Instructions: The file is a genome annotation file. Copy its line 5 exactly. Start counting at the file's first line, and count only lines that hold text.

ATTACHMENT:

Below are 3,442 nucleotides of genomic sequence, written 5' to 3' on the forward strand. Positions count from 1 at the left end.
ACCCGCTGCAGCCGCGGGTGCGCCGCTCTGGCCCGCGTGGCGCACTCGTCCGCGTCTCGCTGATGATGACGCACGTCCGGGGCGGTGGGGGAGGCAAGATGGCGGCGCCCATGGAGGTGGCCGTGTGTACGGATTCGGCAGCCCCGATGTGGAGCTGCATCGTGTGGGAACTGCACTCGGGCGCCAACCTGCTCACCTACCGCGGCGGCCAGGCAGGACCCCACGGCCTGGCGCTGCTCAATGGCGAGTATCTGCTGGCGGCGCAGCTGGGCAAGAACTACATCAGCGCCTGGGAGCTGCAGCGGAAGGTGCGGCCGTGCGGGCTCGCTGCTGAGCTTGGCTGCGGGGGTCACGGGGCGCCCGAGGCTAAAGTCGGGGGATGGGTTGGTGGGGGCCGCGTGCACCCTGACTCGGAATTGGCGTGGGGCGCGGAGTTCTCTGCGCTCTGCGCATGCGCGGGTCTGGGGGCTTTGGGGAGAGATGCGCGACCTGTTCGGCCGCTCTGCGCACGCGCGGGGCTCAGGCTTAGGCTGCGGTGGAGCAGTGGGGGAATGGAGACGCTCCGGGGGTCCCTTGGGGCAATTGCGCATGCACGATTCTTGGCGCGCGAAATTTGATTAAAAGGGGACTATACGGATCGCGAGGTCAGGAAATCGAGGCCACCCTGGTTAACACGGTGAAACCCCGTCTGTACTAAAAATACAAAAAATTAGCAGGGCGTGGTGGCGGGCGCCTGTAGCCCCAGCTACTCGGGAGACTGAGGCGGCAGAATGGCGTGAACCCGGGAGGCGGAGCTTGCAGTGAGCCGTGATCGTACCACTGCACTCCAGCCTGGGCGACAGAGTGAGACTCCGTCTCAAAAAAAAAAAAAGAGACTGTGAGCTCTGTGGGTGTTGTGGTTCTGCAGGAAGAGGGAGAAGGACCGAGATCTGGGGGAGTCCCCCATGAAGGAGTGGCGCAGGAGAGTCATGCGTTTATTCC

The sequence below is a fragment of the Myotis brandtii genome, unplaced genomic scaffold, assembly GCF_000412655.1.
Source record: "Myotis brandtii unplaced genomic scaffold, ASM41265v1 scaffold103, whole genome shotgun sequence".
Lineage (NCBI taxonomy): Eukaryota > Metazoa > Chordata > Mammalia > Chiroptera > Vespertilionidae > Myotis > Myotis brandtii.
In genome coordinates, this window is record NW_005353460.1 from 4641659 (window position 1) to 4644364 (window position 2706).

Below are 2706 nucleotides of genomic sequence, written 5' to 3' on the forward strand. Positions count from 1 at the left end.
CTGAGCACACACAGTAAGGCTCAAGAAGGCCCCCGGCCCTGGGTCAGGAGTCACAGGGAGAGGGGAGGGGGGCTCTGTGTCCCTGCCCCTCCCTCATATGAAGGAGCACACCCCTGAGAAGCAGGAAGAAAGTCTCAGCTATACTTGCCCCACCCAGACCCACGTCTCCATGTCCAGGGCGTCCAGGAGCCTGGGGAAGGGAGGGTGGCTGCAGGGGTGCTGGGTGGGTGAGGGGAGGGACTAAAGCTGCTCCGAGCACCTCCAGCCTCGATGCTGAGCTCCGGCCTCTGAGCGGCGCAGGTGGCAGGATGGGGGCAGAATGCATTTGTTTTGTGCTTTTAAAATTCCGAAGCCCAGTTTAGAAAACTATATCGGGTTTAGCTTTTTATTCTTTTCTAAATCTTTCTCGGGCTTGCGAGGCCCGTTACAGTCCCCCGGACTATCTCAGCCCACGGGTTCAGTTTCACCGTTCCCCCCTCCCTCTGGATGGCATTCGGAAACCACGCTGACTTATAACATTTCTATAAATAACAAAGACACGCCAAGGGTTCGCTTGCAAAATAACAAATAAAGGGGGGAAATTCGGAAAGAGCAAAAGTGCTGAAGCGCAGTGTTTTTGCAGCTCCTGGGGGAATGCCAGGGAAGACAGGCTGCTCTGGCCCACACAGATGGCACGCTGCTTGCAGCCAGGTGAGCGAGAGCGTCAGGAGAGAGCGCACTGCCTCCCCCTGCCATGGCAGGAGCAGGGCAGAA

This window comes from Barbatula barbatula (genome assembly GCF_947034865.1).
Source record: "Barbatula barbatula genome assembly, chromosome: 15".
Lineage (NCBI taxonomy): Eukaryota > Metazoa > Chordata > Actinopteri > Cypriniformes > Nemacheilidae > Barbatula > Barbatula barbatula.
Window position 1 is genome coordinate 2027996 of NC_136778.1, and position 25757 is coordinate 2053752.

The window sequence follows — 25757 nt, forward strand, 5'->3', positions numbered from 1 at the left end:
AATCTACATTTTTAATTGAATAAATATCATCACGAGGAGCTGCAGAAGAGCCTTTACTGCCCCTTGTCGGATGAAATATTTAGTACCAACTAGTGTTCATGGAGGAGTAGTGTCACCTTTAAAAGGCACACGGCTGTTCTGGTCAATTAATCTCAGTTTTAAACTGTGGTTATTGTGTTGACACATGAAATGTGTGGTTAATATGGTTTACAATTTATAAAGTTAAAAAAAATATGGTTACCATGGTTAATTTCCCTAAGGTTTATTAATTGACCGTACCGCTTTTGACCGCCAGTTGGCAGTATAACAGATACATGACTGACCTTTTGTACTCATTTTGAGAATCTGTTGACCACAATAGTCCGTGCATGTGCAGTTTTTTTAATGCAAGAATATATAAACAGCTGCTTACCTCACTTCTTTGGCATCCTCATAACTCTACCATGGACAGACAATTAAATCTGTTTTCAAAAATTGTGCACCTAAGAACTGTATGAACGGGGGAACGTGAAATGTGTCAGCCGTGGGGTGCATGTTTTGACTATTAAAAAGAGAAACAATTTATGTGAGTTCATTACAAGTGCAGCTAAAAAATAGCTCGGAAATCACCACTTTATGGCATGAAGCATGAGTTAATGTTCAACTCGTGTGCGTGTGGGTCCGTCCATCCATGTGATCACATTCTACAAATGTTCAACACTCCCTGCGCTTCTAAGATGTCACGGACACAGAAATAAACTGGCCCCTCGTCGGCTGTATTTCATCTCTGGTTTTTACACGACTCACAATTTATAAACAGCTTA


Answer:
Lineage (NCBI taxonomy): Eukaryota > Metazoa > Chordata > Mammalia > Chiroptera > Vespertilionidae > Myotis > Myotis brandtii.